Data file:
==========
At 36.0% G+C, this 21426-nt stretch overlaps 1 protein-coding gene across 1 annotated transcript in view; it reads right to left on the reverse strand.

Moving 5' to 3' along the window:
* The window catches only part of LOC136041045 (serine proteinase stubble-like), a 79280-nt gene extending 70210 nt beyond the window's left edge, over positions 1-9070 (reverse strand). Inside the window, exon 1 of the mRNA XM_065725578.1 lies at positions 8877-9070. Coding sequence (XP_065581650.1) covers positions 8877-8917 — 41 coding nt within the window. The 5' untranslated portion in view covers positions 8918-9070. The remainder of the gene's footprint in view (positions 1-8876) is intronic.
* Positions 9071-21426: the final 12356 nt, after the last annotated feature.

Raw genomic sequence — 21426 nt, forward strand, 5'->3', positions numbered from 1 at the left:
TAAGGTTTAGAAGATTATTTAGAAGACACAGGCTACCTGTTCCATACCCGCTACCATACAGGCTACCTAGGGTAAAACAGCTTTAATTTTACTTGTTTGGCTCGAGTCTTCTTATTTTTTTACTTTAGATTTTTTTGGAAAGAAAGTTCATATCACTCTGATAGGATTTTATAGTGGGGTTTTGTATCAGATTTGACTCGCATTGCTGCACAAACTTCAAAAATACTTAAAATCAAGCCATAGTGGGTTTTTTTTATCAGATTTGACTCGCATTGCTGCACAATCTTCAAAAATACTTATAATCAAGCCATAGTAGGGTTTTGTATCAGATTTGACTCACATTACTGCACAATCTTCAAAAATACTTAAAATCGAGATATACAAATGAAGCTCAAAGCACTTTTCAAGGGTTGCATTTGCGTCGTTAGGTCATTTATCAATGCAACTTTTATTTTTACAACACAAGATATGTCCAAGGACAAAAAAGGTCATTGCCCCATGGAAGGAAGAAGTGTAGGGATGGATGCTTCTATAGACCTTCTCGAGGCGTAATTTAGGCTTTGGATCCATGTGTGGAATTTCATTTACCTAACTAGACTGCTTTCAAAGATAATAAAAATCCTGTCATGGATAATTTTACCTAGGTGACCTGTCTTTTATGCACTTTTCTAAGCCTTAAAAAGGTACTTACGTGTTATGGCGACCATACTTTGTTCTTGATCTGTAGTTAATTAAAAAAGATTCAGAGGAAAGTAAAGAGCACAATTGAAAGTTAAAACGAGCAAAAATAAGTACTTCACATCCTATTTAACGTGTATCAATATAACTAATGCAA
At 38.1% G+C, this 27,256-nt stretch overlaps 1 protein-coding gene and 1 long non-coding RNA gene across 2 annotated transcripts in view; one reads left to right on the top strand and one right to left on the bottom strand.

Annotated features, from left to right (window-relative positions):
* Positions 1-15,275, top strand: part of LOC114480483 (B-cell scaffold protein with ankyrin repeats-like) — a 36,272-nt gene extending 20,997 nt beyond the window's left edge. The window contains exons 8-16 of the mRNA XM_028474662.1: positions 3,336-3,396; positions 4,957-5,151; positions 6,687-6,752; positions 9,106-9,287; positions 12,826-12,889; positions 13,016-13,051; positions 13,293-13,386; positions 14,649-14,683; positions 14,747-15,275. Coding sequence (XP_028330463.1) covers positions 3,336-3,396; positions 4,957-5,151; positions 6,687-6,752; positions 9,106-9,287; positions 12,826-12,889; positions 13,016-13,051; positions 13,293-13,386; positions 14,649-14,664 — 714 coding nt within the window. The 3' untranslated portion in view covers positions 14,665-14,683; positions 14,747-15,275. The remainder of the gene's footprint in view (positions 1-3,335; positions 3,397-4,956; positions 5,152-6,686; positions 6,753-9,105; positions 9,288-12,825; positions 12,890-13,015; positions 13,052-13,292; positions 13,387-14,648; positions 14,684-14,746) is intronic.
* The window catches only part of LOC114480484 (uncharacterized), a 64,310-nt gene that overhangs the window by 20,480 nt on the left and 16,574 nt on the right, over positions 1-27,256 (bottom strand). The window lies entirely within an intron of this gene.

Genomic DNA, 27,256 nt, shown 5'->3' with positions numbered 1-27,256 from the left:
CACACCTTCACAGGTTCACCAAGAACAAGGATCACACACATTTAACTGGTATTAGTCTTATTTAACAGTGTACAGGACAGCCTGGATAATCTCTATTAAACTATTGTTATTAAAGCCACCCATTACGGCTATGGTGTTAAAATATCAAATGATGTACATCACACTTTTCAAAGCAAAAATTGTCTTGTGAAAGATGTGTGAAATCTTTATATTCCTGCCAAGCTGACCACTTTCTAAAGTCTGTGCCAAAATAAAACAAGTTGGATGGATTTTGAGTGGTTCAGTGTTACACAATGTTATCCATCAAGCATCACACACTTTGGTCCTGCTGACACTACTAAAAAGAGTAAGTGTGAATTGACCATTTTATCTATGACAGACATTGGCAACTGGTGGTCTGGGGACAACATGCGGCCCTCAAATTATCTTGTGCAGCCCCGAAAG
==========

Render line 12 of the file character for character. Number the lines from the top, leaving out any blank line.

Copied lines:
CACACCTTCACAGGTTCACCAAGAACAAGGATCACACACATTTAACTGGTATTAGTCTTATTTAACAGTGTACAGGACAGCCTGGATAATCTCTATTAAACTATTGTTATTAAAGCCACCCATTACGGCTATGGTGTTAAAATATCAAATGATGTACATCACACTTTTCAAAGCAAAAATTGTCTTGTGAAAGATGTGTGAAATCTTTATATTCCTGCCAAGCTGACCACTTTCTAAAGTCTGTGCCAAAATAAAACAAGTTGGATGGATTTTGAGTGGTTCAGTGTTACACAATGTTATCCATCAAGCATCACACACTTTGGTCCTGCTGACACTACTAAAAAGAGTAAGTGTGAATTGACCATTTTATCTATGACAGACATTGGCAACTGGTGGTCTGGGGACAACATGCGGCCCTCAAATTATCTTGTGCAGCCCCGAAAG